Commentary

Shadow boxing in Lima sets stage for Paris Climate Agreement

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The climate negotiations in Lima were never intended to save the world. They succeeded in their main task of setting a forward agenda towards the critical Paris Summit in 2015. But the main story from Lima was in what it told us about the political dynamics to Paris and how open countries intend to be about what they will agree there.

Lima came after a rising tide of events driving climate change up the global political agenda. The New York UN Summit in September saw Heads of Government from around the world confronted with the largest ever citizens march for climate action. In October the European Union agreed a package of climate action to 2030, and then the US and China surprised everyone by jointly announcing their own targets in November. China’s announcement that it will peak its greenhouse gas emissions by 2030 at the latest shifted the political landscape. Even the most cynical commentators now see an agreement in Paris as the most likely outcome.

The question coming into Lima was whether this new political momentum would shake up the usual battle lines in the UN negotiations. The first indications were good. Australian Prime Minister Tony Abbot was forced to back down from his hard line position and pledge cash to the UN climate fund. Traditional negotiating blocks started to dissolve and weaken, with countries like the Philippines finding a strong and distinctive voice even as they suffered yet another super Typhoon. Latin American countries breached the “north-south divide” by donating funds to help poorer developing countries. The US and China studiously avoided their traditional megaphone diplomacy. The Indian press was full of debate over how it should shift its strategy now China had committed to an emissions cap. The world of climate diplomacy was in flux and hope was in the air.

But progress in UN negotiations is rarely that straightforward. As the days passed concerns began to surface that the Lima negotiations lacked urgency and energy. Negotiators thrive on petty conflict and seemed uncertain how to handle the more positive attitude set by their political masters.

The result was that Lima turned into a shadow boxing contest rather than a title fight. The positive politics prevented real conflict. No one won – and no-one lost – and honour was satisfied on all sides.

This could be seen a pointless exercise, and many will report it as such. But behind the maze of textual amendments real debates were being rehearsed. How fast must we act to avoid catastrophic climate risks? When will the world need to phase out fossil fuels? How will countries make their promises to reduce emissions? Who will check they are delivering? How will we know emission reductions are deep enough? How can they be increased if they are inadequate? Who will help poor countries manage the impacts of climate change and shift to clean energy systems? If countries fail to reduce emissions enough who will give more help to the most climate vulnerable nations?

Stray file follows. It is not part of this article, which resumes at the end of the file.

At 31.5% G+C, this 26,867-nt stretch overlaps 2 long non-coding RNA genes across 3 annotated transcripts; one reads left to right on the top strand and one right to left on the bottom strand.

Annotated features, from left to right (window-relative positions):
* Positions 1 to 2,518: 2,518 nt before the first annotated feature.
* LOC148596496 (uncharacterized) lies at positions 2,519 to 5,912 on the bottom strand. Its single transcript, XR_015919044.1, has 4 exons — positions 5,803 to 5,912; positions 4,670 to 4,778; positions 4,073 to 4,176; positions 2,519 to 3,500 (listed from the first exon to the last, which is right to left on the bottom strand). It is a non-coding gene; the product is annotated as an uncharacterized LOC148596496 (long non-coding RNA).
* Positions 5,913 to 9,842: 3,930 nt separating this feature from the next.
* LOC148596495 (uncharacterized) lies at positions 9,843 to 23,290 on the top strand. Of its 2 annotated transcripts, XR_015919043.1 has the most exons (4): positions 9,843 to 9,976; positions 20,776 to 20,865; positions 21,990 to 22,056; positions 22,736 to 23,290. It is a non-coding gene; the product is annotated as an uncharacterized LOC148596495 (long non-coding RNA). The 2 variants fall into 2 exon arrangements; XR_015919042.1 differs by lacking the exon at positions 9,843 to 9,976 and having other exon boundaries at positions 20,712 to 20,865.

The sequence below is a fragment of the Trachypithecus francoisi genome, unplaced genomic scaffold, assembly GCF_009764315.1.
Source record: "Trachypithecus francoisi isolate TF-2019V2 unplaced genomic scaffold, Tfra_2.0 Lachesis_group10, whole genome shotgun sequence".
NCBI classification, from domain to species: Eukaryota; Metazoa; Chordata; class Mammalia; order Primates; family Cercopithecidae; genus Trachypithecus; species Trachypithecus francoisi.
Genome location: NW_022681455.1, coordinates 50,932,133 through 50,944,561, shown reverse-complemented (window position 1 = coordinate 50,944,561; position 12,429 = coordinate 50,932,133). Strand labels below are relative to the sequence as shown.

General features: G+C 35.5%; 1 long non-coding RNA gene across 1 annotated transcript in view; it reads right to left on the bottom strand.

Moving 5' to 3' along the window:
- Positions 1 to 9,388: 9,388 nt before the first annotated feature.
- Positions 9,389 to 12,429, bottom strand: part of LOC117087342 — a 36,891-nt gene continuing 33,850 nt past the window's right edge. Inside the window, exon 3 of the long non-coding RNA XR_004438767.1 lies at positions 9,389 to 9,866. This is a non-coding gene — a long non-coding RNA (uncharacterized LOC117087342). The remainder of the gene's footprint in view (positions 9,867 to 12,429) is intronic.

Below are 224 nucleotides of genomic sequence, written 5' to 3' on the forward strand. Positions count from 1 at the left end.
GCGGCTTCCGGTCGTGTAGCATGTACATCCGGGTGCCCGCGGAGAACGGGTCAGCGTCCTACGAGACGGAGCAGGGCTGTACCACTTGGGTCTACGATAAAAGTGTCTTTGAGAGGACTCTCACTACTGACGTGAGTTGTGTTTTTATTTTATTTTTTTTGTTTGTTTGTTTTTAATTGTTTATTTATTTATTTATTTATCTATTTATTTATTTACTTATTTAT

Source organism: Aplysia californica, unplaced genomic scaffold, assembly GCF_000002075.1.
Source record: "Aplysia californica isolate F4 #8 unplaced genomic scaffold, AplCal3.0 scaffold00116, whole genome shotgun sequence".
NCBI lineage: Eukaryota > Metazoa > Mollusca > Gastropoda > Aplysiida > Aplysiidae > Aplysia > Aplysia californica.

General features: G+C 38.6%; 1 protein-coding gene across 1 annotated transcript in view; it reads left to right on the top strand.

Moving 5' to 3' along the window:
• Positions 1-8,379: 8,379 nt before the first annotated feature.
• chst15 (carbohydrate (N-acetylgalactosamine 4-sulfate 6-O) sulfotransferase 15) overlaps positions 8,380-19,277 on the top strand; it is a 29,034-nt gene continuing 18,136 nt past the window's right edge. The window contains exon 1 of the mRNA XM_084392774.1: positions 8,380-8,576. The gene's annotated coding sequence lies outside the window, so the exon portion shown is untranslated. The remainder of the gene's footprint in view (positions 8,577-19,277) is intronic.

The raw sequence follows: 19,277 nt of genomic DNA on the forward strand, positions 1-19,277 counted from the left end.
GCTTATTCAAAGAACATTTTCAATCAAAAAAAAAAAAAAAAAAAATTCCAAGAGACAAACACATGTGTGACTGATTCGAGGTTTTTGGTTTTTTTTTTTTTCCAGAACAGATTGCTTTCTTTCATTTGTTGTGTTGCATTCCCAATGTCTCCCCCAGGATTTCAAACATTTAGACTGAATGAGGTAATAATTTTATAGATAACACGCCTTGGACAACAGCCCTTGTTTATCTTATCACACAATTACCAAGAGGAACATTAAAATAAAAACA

These are some of the real issues which must be resolved by the Paris Summit next year. The outcome of these debates will impact the prosperity and security of every person on the planet for decades. The shadow boxing in Lima gave countries a chance to limber up for these debates and begin to understand what others want from the Paris agreement.

However, the late night fight in Lima was not over the shape of the final Paris agreement, but on how transparent the process in 2015 will be to the outside world.

The Peruvians worked hard to make this the most open climate negotiation ever. Creating spaces for citizen’s groups, businesses, cities, unions, human rights activists and indigenous peoples to engage with the UN process. But inside the conference rooms African, Latin American and Pacific nations – backed by the EU – were fighting to get transparency over what emission reductions countries will actually commit to next year. Whilst countries allied with China and India were arguing against a proposed process where country offers could be transparently assessed and discussed before Paris.

The final result in Lima got just enough to give direction and basic guidance to countries for Paris. In Paris there must be complete transparency on what every country’s promises really mean in terms of lowering climate risk and reshaping their economy. Lima hasn’t guaranteed this. This really matters. The time is long past where citizens trusted their governments to travel to far off places, negotiate complex agreements and come back claiming victory in the national interest. As the Copenhagen Climate Summit showed, the success – or not – of Paris will not be determined by official press releases but by millions of conversations between citizens and in boardrooms. However, there is still time for citizens and businesses to ask countries to make their offers as clear as possible. In doing so they will help make a success in Paris more likely and start to redefine how international diplomacy works in an increasing open, interconnected and complex world.

Nick Mabety is E3G's CEO and tweets at @Mabeytweet

Our press release on the conclusion of COP20 in Lima is available here: COP20 in Lima shifts the battle lines for Paris

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